Man convicted in JSO officer slaying gets shorter sentence

Eugene Edwards' life without parole sentence changed to 45 years

Eugene Edwards gets a re-sentencing hearing in a 1993 Jacksonville cop killing.
Eugene Edwards gets a re-sentencing hearing in a 1993 Jacksonville cop killing.

JACKSONVILLE, Fla. – A man convicted as a teenager in the slaying of a highly decorated Jacksonville corrections officer will no longer spend the rest of his life behind bars.

Eugene Edwards was one of five teenagers who rode up on bicycles in 1993 and tried to rob Tammy Johnson and her friend, who were sitting in a car outside a bar.

Johnson, a Jacksonville Sheriff's Office corrections officer, fired her gun and the teens shot back, killing Johnson and wounding her friend.

Edwards, who was 16 at the time, and two of the other teens were sentenced to life in prison without parole for their roles in the deadly shooting. But the Supreme Court has ruled that sentencing juveniles to life without parole is unconstitutional, prompting a review of the sentences.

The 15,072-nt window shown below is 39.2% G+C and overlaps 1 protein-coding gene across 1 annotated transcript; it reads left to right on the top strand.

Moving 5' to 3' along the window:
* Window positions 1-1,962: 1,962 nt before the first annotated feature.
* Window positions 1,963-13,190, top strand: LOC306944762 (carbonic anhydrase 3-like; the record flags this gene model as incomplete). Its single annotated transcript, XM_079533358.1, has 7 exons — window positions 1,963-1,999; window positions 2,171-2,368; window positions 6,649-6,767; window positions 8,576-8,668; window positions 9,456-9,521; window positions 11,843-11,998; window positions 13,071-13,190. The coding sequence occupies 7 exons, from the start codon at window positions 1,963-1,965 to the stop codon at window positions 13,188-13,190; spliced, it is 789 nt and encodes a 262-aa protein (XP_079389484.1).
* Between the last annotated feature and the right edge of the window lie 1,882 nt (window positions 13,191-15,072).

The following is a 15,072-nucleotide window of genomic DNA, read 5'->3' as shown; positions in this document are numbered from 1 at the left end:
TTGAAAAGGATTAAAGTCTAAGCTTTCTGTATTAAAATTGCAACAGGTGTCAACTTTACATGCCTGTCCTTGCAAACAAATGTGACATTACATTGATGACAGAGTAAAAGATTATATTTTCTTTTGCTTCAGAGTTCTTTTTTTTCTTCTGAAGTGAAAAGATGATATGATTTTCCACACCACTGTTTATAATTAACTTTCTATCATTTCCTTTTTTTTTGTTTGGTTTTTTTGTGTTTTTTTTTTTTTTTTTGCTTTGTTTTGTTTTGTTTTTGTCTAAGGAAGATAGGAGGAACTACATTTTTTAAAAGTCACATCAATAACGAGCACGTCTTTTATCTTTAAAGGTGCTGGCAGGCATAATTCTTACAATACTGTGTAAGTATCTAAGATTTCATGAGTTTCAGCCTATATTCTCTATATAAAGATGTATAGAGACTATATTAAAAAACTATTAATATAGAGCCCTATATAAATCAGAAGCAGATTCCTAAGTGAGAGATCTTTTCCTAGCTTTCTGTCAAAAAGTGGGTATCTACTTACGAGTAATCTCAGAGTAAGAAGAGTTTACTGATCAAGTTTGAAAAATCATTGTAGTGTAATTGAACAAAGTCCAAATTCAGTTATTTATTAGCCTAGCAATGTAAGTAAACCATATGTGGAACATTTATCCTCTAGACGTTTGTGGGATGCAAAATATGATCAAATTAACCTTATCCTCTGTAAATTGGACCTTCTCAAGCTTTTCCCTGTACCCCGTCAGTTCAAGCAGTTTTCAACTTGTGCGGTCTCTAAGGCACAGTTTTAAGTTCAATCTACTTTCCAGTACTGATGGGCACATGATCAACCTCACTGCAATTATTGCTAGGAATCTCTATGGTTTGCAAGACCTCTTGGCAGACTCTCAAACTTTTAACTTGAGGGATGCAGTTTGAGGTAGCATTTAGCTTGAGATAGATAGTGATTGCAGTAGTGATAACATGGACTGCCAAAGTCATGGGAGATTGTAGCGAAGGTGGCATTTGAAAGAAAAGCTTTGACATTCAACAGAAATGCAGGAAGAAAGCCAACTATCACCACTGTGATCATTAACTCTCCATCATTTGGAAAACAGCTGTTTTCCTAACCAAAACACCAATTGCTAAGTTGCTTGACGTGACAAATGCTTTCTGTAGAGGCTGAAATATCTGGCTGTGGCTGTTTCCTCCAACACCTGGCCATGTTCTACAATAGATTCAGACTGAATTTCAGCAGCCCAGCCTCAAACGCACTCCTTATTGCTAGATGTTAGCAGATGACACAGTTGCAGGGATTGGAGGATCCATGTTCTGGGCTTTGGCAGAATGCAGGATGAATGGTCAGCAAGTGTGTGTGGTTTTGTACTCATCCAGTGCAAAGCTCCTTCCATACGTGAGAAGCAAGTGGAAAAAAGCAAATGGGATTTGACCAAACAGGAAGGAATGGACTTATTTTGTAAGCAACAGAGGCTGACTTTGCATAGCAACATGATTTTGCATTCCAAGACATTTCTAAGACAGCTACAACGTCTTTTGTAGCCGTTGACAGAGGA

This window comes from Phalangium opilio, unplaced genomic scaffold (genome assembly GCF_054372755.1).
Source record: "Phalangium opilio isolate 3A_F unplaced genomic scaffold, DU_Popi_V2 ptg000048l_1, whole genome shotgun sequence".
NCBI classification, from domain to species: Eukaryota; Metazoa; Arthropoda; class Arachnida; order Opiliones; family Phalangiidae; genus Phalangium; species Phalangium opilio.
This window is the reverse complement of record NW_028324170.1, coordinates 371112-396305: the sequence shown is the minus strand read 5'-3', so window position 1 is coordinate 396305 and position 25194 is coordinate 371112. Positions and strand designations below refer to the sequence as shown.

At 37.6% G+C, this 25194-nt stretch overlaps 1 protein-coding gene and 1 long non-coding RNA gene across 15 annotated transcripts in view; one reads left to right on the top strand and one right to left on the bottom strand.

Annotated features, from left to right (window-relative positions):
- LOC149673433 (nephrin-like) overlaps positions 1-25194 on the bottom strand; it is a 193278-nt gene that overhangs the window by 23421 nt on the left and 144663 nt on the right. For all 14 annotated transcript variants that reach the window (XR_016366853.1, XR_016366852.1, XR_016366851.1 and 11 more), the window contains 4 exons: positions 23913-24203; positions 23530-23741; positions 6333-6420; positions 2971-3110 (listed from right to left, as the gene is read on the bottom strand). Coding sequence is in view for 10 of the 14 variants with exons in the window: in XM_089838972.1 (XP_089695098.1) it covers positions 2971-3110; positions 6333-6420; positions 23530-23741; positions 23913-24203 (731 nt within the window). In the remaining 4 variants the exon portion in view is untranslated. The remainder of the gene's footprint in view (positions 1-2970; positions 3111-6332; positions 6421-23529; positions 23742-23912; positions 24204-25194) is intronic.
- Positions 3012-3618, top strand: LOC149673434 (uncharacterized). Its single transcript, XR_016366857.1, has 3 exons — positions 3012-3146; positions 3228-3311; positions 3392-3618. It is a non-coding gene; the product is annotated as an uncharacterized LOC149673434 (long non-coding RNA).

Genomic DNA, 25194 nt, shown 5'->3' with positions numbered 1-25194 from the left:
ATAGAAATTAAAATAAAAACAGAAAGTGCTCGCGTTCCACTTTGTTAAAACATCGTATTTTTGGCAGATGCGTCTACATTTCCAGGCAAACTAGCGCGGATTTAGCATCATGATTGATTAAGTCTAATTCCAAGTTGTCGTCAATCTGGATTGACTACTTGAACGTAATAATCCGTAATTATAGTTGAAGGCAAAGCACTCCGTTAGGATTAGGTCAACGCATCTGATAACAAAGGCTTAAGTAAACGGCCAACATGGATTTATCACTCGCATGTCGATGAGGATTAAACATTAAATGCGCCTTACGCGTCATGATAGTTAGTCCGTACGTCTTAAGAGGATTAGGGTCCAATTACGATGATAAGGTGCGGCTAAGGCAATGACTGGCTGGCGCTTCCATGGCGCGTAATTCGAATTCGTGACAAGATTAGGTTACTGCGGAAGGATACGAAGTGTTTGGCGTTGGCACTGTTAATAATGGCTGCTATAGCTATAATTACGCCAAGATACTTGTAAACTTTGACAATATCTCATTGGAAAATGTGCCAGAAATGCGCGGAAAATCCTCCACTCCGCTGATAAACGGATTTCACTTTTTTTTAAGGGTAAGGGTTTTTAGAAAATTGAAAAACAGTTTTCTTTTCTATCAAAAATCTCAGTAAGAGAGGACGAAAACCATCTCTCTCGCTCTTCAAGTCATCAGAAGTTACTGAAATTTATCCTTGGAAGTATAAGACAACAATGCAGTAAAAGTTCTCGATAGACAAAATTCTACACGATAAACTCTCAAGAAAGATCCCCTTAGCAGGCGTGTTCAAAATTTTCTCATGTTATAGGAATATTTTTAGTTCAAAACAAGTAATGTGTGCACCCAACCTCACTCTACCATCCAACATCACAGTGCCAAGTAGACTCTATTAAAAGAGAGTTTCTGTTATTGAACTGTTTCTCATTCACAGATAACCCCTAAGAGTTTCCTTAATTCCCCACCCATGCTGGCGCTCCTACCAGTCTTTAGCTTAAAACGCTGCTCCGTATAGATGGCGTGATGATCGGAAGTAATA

During the resentencing hearing, the defense argued that Edwards has a low probability of reoffending if he were to be released and that his brain, as a teenager, wasn't fully developed when he committed the crime.

Prosecutors pointed out that Edwards has had multiple disciplinary issues while incarcerated and that he chose to bring a gun when he went out with his friends that night looking to rob someone.

The judge changed Edwards' sentence to 45 years in prison -- from the time of his conviction -- followed by 15 years of probation.

Thomas Thompson, another man convicted as a teen in the murder, is awaiting his resentencing.